Part of the book: Smart Nanoparticles Technology
Titanium dioxide (TiO2), a semiconducting material, is a well-known photocatalyst. A nanoparticle (NP) of TiO2 also demonstrates photocatalytic activity. Photo-irradiated TiO2 NPs induce the formation of various reactive species, leading to the damage of biomacromolecules. These reactive species include h+, either free or trapped hydroxyl radicals (OH⋅), superoxide (O2⋅-), hydrogen peroxide (H2O2), and singlet oxygen (1O2), among others. TiO2 NPs photocatalyze DNA oxidation. A relatively small concentration of TiO2 NPs frequently induces tandem base oxidation at guanine and thymine residues through H2O2 generation in the presence of a copper(II) ion. A copper–peroxo complex is considered to be an important reactive species responsible for this DNA damage. In the case of a high concentration of TiO2 NPs, OH⋅ contributes to DNA damage without sequence specificity. In the presence of sugars, TiO2 NPs indirectly induce DNA damage by the secondary H2O2, which is produced through an autoxidation process of the product of sugar photooxidized by TiO2 NPs. Furthermore, 1O2 is also produced by photo-irradiated TiO2 NPs. The photocatalyzed formation of 1O2 might contribute to the oxidation of the membrane protein. These mechanisms of photocatalytic formation of the reactive species may be involved in the photocytotoxicity of TiO2 NPs.
Part of the book: Nanoparticles Technology
The purpose of this chapter is the brief review of the fundamental study of porphyrin “theranostics” by DNA. Porphyrins have been studied as photosensitizer for photodynamic cancer therapy. The activity control of fluorescence emission and photosensitized singlet oxygen generation by porphyrins using the interaction with DNA is the initial step in achieving theranostics. To control these photochemical activities, several types of electron donor‒connecting porphyrins were designed and synthesized. The theoretical calculations speculated that the photoexcited state of these porphyrins can be deactivated via intramolecular electron transfer, forming a charge‒transfer state. The electrostatic interaction between the cationic porphyrin and DNA predicts a rise in the energy of the charge‒transfer state, leading to the inhibition of electron transfer quenching. Pyrene‒ and anthracene‒connecting porphyrins showed almost no fluorescence in an aqueous solution. Furthermore, these porphyrins could not photosensitize singlet oxygen generation. These porphyrins bind to a DNA groove through an electrostatic interaction, resulting in the increase of fluorescence intensity. The photosensitized singlet oxygen‒generation activity of DNA‒binding porphyrins could also be confirmed. On the other hand, several other porphyrins could not demonstrate the activity control properties. To realize effective activity control, a driving force of more than 0.3 eV is required for the porphyrins.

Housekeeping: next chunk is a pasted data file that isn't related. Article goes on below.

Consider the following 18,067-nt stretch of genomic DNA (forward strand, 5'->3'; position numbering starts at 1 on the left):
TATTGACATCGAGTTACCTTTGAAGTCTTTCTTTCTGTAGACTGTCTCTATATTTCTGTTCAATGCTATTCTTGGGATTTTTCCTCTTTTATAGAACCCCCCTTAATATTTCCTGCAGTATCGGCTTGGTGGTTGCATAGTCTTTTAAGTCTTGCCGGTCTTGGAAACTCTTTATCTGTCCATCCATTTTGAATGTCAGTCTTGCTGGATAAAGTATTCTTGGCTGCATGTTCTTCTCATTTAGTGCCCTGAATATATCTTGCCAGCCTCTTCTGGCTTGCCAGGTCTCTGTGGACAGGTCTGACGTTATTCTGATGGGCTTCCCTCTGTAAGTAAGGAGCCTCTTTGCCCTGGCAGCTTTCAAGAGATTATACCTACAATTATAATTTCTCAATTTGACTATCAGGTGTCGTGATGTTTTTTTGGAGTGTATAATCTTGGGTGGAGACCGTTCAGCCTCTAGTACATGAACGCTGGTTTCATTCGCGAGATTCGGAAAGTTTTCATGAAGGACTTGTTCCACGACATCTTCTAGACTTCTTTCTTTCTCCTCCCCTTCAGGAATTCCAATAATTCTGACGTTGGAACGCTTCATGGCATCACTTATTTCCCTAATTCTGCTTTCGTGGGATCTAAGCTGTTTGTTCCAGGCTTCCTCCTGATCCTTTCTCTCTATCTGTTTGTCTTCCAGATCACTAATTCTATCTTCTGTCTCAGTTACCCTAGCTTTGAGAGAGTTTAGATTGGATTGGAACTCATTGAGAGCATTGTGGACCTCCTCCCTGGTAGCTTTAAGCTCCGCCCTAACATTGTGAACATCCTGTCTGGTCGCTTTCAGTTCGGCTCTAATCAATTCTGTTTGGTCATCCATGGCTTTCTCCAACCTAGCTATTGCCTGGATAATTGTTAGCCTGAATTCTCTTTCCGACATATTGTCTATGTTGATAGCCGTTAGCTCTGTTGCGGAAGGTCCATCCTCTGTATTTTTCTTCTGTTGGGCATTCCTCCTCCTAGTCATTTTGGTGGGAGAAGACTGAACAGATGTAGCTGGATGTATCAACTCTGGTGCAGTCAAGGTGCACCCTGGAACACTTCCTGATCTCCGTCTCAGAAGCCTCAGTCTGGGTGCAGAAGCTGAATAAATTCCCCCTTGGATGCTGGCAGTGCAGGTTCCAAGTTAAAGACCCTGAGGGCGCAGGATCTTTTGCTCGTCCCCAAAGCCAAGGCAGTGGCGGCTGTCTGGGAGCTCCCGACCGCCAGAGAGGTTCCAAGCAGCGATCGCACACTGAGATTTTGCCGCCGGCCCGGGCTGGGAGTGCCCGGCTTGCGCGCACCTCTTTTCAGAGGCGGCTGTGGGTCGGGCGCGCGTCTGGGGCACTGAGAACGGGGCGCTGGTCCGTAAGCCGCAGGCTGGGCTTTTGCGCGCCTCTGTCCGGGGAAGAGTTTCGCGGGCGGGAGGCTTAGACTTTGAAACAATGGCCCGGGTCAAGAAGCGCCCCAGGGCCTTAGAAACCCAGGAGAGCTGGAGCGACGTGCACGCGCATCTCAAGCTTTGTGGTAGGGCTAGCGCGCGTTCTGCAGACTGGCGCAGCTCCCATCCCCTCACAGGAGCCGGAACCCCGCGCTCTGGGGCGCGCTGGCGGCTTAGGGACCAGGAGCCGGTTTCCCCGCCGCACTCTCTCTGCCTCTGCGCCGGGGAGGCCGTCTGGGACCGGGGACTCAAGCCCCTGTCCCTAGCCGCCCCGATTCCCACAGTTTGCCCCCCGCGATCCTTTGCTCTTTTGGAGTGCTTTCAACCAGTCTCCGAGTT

Part of the book: Phthalocyanines and Some Current Applications
Hydrogen peroxide (H2O2) and singlet oxygen (1O2) are important reactive oxygen species (ROS) for biological and medicinal fields. Oxidation processes of chemical materials by molecular oxygen are important H2O2 source, whereas photochemical reaction is important for 1O2 production. Reactivity and biomolecule damage by these ROS depend on the surrounding conditions and targeting molecules. In this chapter, production mechanisms of H2O2 and 1O2, biomolecule oxidation by these ROS, their detection methods, and production control of 1O2 are briefly reviewed.
Part of the book: Reactive Oxygen Species (ROS) in Living Cells
Photodynamic therapy (PDT) is a less-invasive treatment of cancer and precancerous lesions. Porphyrin derivatives have been used and studied as the photosensitizers for PDT. In general, the biomacromolecules oxidation by singlet oxygen, which is produced through energy transfer from the photoexcited photosensitizers to oxygen molecules, is an important mechanism of PDT. However, the traditional PDT effect may be restricted, because tumors are in a hypoxic condition and in certain cases, PDT enhances hypoxia via vascular damage. To solve this problem, the electron transfer-mediated oxidation of biomolecules has been proposed as the PDT mechanism. Specifically, porphyrin phosphorus(V) complexes demonstrate relatively strong photooxidative activity in protein damage through electron transfer. Furthermore, other photosensitizers, e.g., cationic free-base porphyrins, can oxidize biomolecules through electron transfer. The electron transfer-supported PDT may play the important roles in hypoxia cancer therapy. Furthermore, the electron transfer-supported mechanism may contribute to antimicrobial PDT. In this chapter, recent topics about the biomolecules photooxidation by electron transfer-supported mechanism are reviewed.
Part of the book: Photodynamic Therapy